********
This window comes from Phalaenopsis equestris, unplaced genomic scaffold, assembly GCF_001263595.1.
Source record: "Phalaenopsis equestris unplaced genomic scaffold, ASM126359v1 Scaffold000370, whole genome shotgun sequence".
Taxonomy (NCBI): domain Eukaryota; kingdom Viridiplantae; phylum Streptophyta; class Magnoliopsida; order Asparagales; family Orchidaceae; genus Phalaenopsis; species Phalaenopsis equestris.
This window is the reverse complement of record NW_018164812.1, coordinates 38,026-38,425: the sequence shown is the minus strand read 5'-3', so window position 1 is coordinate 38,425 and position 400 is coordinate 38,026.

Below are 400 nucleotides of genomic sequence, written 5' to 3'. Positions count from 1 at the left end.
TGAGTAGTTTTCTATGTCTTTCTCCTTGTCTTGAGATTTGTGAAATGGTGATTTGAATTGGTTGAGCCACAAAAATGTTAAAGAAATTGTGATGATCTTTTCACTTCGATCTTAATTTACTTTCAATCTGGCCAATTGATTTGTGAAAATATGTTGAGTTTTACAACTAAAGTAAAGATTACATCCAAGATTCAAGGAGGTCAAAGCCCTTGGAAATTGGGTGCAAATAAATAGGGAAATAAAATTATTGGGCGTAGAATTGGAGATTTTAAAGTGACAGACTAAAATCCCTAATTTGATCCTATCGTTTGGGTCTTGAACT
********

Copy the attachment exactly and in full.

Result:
This window comes from Phalaenopsis equestris, unplaced genomic scaffold, assembly GCF_001263595.1.
Source record: "Phalaenopsis equestris unplaced genomic scaffold, ASM126359v1 Scaffold000370, whole genome shotgun sequence".
Taxonomy (NCBI): domain Eukaryota; kingdom Viridiplantae; phylum Streptophyta; class Magnoliopsida; order Asparagales; family Orchidaceae; genus Phalaenopsis; species Phalaenopsis equestris.
This window is the reverse complement of record NW_018164812.1, coordinates 38,026-38,425: the sequence shown is the minus strand read 5'-3', so window position 1 is coordinate 38,425 and position 400 is coordinate 38,026.

Below are 400 nucleotides of genomic sequence, written 5' to 3'. Positions count from 1 at the left end.
TGAGTAGTTTTCTATGTCTTTCTCCTTGTCTTGAGATTTGTGAAATGGTGATTTGAATTGGTTGAGCCACAAAAATGTTAAAGAAATTGTGATGATCTTTTCACTTCGATCTTAATTTACTTTCAATCTGGCCAATTGATTTGTGAAAATATGTTGAGTTTTACAACTAAAGTAAAGATTACATCCAAGATTCAAGGAGGTCAAAGCCCTTGGAAATTGGGTGCAAATAAATAGGGAAATAAAATTATTGGGCGTAGAATTGGAGATTTTAAAGTGACAGACTAAAATCCCTAATTTGATCCTATCGTTTGGGTCTTGAACT